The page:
Non-Traditional Christmas Passages December 22 2017

(Part of BCF’S blog series: “Society, Selflessness, and the Scriptures")

We love reading the passages this time of year about Jesus’ birth, from the prophetic ones like Isaiah 9:6, to the actual accounts of how it happened in Matthew Chapter 1 and Luke Chapters 2 and 3.  Handel’s Messiah brings it to life musically, and we often listen to it at least once in the Christmas season. It is an amazing, wonderful story!

There are some other passages, though, that are not generally thought of as Christmas passages and yet are powerful statements of Jesus’ birth.  These passages don’t have shepherds; no angels; no manger scene; no donkey or Mary and Joseph.  Just Jesus.  They are familiar passages, but I particularly like them because they speak about Jesus’ character as related to His birth.

The Gospel of John opens with a simple but profound statement:

In the beginning was the Word, and the Word was with God, and the Word was God.  He was in the beginning with God (John 1:1-2).

The language in the first part of John 1 is a bit mysterious, because we don’t exactly know what or who John is referring to as “the Word.”  Then the most amazing statement of all is our first “non-traditional” Christmas passage:

And the Word became flesh, and dwelt among us, and we beheld His glory, glory as of the only begotten from the Father, full of grace and truth (John 1:14).

This is like the “Eureka!” verse of Christmas.  Wow!  Jesus, being with God and part of the triune God from the very beginning, came to earth in the form of a human body.  Fully God, and fully man.  I am amazed, and grateful, every time I read through John 1:1-14, because it reminds me that Son of God lowered Himself to extend a hand to us humans to receive Him so that we could believe and become part of God’s family (verse 12).  It all makes so much sense, now, though we will never fully comprehend the magnitude of His coming to earth in a fleshly body.  Some received Him, but many did not (verse 11).  And so it remains today.

The other “non-traditional” Christmas passage, out of Philippians 2, helps us see deeper into the character of Jesus, as it relates to His birth.

Have this attitude in yourselves, which was also in Christ Jesus, who, although He existed in the form of God, did not regard equality with God a thing to be grasped, but emptied Himself, taking the form of a bond-servant, and being made in the likeness of men.  Being found in appearance as a man, He humbled Himself by becoming obedient to the point of death, even death on a cross (Philippians 2:5-8).

There it is again:  Jesus has always existed as God, but for a time, was “made in the likeness of men.”  This passage is an absolutely remarkable description of what it was like for Jesus to be God, and yet by a deliberate choice, to take the form of a little baby and become the man that would sacrifice His life for us on the cross.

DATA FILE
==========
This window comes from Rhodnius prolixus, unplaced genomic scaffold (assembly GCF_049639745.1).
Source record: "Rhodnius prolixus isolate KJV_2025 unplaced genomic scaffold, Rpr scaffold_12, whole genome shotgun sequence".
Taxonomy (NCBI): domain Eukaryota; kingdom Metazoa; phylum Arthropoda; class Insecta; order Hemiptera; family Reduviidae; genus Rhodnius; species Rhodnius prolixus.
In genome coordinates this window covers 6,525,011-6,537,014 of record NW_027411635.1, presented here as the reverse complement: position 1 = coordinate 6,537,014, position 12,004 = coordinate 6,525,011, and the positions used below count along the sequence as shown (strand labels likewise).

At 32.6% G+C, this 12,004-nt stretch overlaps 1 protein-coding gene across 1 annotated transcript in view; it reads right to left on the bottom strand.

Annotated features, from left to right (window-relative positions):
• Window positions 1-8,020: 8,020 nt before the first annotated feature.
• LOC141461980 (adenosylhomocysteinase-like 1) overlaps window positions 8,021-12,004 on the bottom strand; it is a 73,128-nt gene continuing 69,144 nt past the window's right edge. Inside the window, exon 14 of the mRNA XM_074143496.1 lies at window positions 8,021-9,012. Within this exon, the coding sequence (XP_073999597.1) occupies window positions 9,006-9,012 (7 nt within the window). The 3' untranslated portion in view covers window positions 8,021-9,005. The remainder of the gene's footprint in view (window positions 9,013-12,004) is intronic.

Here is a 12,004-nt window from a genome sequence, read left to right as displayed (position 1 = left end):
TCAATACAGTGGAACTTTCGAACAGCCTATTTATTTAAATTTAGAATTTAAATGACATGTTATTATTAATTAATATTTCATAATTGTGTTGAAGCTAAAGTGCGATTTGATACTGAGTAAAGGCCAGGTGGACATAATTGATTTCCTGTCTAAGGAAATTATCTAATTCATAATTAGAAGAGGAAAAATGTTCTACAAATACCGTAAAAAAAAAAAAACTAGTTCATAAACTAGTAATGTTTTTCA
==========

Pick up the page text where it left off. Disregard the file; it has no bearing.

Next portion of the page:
This passage beautifully ties together Jesus’ birth and His crucifixion.  It helps us, in some small way, to have a better appreciation of what Christ, being God, gave up to not only become like us, but then even to die for us. He didn’t have to do it, but chose to do it out of love.  This is the choice that the Father used to put Jesus in the manger that we sing about every Christmas.  It is also the choice that the Father used to put Jesus on the cross.

Romans 5, verses 6 thru 8 state: “For while we were still helpless, at the right time Christ died for the ungodly.  For one will hardly die for a righteous man, though perhaps for the good man someone would dare even to die.  But God demonstrates His own love toward us, in that while we were yet sinners, Christ died for us.”

Jesus didn’t come to earth to congratulate us for having been great human beings.  Rather, He purposely chose to endure abuse, persecution, humiliation to die for the people that didn’t deserve it: the ones who were still helpless, the needy, the stubborn, the sheep who have gone astray.  Choose your metaphor. The ones who have blown it for the 500th time.  That would be us.  And that’s what brings us to worship Him – the One who knew before He became man that He would need to obediently humble Himself to the point of death.  No wonder that Paul, the writer of the letter to the Philippians, could say a few verses before this that “For to me, to live is Christ, and to die is gain” (Philippians 1:21)

Jesus, when He made that choice to take on the form of a man, knew there would be a last supper.  He knew there would be a betrayal.  He knew there would be a cross.  He knew He would take on the sin of the world.  But He came to earth anyway.  Pretty amazing.  No human could make up this story line.

And this is the example Paul gives us when he says in Philippians 2, verse 5 – “have this attitude in yourselves.”  Jesus had reason to boast, but He humbled Himself.  And verse 9 reminds us that “Therefore also God highly exalted Him ….”  On the other hand, we have no reason to boast, and yet are inclined to exalt ourselves.

But by God’s grace, He also gives us as believers the ability to make the same types of choices Jesus made:  not valuing our own rights as much as we do, but being the type of servant Jesus demonstrated Himself to be.  We’ll never fully get there, of course, this side of heaven.  But this is a life-transforming truth, demonstrated by Jesus, that it is the way to true life.  God bless you and your family in this Christmas season.

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Steve Smith